A new e-commerce site for a premium UK pasta subscription service

Pasta Evangelists


UK subscription service Pasta Evangelists hoped to expand their business by improving the overall customer experience. They needed to address problems with the user account, as well as improving key e-commerce flows such as listings, subscription and the checkout.

I was hired to tackle these business goals, which were primarily aimed at maximising conversions, increasing order sizes and allowing users to more effectively manage their own accounts.

Over 5 months I researched, redesigned, tested, and delivered a new pasta shopping experience for their customers.

The redesign yielded the following results:

  • • 16% boost in "double-portion" orders
  • • 20% reduction in calls to the help centre
  • • 14% increase in subscription value
  • • 8% rise in conversions in checkout

My role

  • Research
  • Usability testing
  • UX design
  • UI design
  • Visual design


  • 1 Designer
  • 1 Product Manager
  • 1 Developer team

Known problems

  • • Complicated Recipe Selection: Confusing process when choosing meals from listings page.
  • • Unclear Rotating Menu: Difficulty understanding changing meal offerings and availability.
  • • Confusing Subscription Choices: Lack of clarity in subscription tiers and benefits.
  • • Checkout Hurdles: Complex checkout process causing navigation issues and delays.
  • • Account Section Disarray: Poor user experience in managing account settings and subscriptions.

Business goals

  • • Streamline the checkout to maximise conversion.
  • • Better communicate the 'subscription' model to avoid confusion.
  • • Reorganise and redesign the functionality of the User Account section to take pressure off customer services.
  • • Implement gradual design improvements that could be A/B tested on the live site.
  • • Find ways to up-sell ‘Double Portions’, side dishes and desserts.
  • • Transition to a cleaner design while retaining the existing branding.

Design process



• Research Approach
• Competitive Analysis
• Customer Interviews



• Empathy mapping
• Customer Personas
• Journey Mapping



• How Might We?
• Task flows
• Product goals



• Wireframes
• Usability testing
• Test results



• Listings
• Checkout
• Account

Part I


Market research

Pasta Evangelists were a relative newcomer to an intensely competitive, dynamic and rapidly evolving UK meal subscription scene, with a diverse range of companies vying for consumer attention.

Established players like HelloFresh and Gousto continue to innovate, offering flexible plans that allow customers to customise meals and adjust delivery schedules, reflecting a growing demand for convenience and personalisation.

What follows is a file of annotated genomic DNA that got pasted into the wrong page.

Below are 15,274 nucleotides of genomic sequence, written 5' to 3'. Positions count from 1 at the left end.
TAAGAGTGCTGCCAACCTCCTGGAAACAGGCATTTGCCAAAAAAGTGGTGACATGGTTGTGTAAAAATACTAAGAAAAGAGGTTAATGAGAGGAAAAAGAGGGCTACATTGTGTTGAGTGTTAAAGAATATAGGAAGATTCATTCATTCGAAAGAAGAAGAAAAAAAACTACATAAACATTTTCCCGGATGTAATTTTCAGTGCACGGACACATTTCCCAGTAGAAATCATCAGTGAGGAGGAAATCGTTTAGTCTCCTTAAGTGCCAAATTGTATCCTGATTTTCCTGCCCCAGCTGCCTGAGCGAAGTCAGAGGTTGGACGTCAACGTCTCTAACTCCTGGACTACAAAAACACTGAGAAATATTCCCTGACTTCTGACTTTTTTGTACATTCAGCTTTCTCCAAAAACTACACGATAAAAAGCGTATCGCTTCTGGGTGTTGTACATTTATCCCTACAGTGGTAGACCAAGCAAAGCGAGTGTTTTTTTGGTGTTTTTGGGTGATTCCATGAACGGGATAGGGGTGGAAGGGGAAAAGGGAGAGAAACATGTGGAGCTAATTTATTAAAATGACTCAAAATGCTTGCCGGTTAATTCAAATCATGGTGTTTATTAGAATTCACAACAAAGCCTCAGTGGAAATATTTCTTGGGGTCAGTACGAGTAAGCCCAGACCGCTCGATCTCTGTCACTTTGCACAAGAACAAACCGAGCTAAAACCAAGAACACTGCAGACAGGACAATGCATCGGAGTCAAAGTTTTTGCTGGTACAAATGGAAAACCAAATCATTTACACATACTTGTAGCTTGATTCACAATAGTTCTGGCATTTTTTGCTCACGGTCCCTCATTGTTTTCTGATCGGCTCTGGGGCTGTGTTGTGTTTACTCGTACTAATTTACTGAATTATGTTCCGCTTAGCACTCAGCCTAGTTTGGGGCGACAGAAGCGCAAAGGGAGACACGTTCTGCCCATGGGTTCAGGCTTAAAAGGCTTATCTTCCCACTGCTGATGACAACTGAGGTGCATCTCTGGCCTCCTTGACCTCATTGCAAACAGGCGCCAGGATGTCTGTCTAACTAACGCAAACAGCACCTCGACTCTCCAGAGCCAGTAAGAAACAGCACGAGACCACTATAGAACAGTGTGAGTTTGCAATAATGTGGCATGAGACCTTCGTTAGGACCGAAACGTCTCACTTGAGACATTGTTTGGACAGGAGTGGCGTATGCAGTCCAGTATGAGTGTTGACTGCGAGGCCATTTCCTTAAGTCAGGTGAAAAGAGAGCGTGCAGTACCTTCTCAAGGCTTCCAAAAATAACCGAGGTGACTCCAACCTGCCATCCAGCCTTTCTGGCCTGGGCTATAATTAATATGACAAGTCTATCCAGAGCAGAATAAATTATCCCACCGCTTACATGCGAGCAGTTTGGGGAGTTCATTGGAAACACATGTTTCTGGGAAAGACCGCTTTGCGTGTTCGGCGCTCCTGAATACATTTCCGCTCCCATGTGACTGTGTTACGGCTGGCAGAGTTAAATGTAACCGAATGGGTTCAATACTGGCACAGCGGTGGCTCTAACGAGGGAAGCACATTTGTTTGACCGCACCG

This competitive environment is driving constant evolution, as companies strive to differentiate themselves through unique menus, seamless user experiences, and efficient delivery logistics.

As customers increasingly seek unique and diverse culinary experiences, staying attuned to evolving preferences and maintaining a user-centric approach will be pivotal for sustained success in this crowded market.

Competitive analysis

Conducting an analysis involved identifying key competitors, evaluating subscription flexibility, assessing meal variety, studying delivery methods, and reviewing pricing and customer reviews. This process provided insights into market trends and informed my ideation in the next stage.

  • Diverse recipes, catering to various dietary preferences.
  • Reliable delivery with efficient time slots.
  • Flexible subscription plans for easy customisation.
  • Well-designed mobile app
  • Flexible subscription plans for easy customisation.
  • Precise delivery windows and tracking.
  • Flexible subscription plans with portion and frequency options.
  • User-friendly website interface for easy navigation.
  • Emphasis on healthy, organic, and gluten-free meals.
  • Emphasis on healthy, organic, and gluten-free meals.
  • Focused on flexible subscription customisation.
  • Limited recipe choices, mostly health-conscious options.
  • Offers flavour kits and recipes to complement ingredients.
  • No perishable ingredients.
  • No subscription; one-time purchases available.
  • Budget-friendly option for culinary experimentation.
User account

Customer surveys

I studied around 30 responses from a survey sent to existing Pasta Evangelists customers, asking them for their experiences with ordering recipes and managing their accounts. Some recurring issues became clear and gave me a good indication of where to focus my attention.

Assumptions validated
  • Ordering Recipes: Some users expressed frustration, indicating a lack of clear categorisation or for specific preferences.
  • Confusion about menus: The rotating menus are slightly confusing, with a number of respondents struggling to differentiate between them.
  • Changing Orders: A portion of users had difficulty changing their orders, suggesting that the process was not as intuitive as anticipated.